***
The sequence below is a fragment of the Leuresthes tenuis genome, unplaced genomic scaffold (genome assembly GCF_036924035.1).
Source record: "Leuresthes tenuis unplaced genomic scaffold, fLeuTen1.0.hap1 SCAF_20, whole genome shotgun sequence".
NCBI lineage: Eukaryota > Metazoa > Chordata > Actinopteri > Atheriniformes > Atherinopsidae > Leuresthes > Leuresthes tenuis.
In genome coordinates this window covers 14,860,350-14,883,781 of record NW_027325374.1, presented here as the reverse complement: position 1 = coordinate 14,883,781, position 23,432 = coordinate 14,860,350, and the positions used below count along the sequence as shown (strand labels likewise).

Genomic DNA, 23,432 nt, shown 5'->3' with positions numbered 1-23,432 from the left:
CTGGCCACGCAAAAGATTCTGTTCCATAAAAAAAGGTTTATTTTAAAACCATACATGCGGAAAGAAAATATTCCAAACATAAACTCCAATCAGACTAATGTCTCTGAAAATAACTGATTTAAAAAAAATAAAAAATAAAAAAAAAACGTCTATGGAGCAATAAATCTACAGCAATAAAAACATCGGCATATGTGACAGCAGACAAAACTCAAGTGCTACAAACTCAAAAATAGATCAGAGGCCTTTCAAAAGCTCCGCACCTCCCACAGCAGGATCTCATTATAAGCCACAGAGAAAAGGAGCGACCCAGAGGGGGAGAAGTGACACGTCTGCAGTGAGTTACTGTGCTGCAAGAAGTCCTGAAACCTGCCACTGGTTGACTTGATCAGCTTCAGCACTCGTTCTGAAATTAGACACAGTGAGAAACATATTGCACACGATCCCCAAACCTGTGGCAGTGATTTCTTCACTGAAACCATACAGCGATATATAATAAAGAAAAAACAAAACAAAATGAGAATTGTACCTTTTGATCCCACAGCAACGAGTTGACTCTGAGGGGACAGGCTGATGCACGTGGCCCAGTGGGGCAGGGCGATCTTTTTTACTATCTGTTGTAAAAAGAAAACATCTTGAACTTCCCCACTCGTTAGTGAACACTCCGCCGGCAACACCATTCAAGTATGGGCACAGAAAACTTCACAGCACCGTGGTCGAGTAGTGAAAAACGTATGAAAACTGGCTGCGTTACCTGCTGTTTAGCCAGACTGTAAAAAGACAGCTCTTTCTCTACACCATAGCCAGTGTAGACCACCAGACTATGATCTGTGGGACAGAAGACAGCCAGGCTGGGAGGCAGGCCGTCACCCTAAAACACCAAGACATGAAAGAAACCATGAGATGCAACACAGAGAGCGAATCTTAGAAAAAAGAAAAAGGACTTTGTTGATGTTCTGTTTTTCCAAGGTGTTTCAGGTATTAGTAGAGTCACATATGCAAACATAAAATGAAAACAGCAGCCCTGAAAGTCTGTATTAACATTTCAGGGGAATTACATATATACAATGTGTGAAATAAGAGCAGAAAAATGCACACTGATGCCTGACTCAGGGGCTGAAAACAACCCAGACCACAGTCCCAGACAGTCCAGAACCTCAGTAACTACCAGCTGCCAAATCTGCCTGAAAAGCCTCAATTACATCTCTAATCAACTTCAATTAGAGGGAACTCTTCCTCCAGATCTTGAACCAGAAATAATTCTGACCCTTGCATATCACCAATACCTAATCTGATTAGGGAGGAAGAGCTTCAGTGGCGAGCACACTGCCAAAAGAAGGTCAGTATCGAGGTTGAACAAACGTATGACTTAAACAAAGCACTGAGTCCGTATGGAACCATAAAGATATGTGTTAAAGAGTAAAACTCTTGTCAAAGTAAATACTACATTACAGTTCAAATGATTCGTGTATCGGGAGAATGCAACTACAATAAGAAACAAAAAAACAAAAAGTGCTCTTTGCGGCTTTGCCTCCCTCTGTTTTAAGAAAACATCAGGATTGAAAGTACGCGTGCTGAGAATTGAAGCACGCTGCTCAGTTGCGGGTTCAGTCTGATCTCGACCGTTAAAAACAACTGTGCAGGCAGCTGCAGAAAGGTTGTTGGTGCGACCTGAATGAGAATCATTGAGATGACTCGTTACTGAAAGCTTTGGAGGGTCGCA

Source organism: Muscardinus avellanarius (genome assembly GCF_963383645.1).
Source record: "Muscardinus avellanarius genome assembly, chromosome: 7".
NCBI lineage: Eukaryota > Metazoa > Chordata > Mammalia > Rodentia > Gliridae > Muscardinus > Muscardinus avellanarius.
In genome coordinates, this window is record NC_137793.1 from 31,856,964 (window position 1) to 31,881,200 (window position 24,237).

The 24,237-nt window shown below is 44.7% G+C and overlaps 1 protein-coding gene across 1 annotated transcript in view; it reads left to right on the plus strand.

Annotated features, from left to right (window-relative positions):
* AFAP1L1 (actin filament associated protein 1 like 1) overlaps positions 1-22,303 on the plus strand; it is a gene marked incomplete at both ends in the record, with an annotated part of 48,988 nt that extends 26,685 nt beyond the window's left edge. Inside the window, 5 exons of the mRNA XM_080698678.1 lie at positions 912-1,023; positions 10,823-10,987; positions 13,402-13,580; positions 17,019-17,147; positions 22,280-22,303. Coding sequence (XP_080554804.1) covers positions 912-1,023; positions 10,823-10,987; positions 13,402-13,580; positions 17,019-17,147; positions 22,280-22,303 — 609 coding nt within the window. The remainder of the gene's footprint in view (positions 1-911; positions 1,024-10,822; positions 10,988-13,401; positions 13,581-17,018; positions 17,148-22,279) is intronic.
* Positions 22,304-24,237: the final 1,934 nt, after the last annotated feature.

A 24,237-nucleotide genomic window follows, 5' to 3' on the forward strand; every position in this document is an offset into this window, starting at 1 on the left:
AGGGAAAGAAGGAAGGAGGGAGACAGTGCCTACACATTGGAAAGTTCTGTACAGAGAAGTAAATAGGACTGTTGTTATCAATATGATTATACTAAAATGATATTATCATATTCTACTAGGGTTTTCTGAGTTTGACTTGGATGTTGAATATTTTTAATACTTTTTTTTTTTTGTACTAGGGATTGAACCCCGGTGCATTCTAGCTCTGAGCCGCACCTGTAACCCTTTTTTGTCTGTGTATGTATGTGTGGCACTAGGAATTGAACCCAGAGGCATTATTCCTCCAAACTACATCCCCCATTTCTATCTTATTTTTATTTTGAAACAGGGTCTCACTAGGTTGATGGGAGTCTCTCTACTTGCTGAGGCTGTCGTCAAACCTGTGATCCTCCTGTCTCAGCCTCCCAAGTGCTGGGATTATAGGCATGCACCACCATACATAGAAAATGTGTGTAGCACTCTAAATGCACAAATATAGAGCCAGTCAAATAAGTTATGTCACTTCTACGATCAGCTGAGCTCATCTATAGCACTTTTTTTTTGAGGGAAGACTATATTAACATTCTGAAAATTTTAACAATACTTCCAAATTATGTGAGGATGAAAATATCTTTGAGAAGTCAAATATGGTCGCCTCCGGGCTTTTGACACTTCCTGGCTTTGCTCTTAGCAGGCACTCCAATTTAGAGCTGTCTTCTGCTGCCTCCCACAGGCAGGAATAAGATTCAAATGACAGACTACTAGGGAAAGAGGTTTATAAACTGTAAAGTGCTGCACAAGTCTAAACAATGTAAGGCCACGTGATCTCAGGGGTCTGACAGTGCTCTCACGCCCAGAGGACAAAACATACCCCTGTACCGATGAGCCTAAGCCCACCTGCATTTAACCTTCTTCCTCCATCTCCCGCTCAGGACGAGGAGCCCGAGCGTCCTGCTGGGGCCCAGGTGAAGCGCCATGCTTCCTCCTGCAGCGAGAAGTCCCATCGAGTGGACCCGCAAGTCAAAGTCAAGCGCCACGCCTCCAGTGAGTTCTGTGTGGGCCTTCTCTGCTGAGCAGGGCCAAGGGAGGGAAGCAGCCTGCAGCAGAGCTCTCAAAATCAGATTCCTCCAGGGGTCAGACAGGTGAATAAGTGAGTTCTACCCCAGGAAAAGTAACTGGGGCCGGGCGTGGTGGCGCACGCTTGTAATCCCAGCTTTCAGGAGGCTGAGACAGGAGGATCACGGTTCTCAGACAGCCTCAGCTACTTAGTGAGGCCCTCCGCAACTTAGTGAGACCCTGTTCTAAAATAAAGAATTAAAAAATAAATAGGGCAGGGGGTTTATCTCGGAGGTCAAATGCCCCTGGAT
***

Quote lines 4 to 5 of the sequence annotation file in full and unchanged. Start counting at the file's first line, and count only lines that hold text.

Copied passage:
In genome coordinates this window covers 14,860,350-14,883,781 of record NW_027325374.1, presented here as the reverse complement: position 1 = coordinate 14,883,781, position 23,432 = coordinate 14,860,350, and the positions used below count along the sequence as shown (strand labels likewise).

Genomic DNA, 23,432 nt, shown 5'->3' with positions numbered 1-23,432 from the left: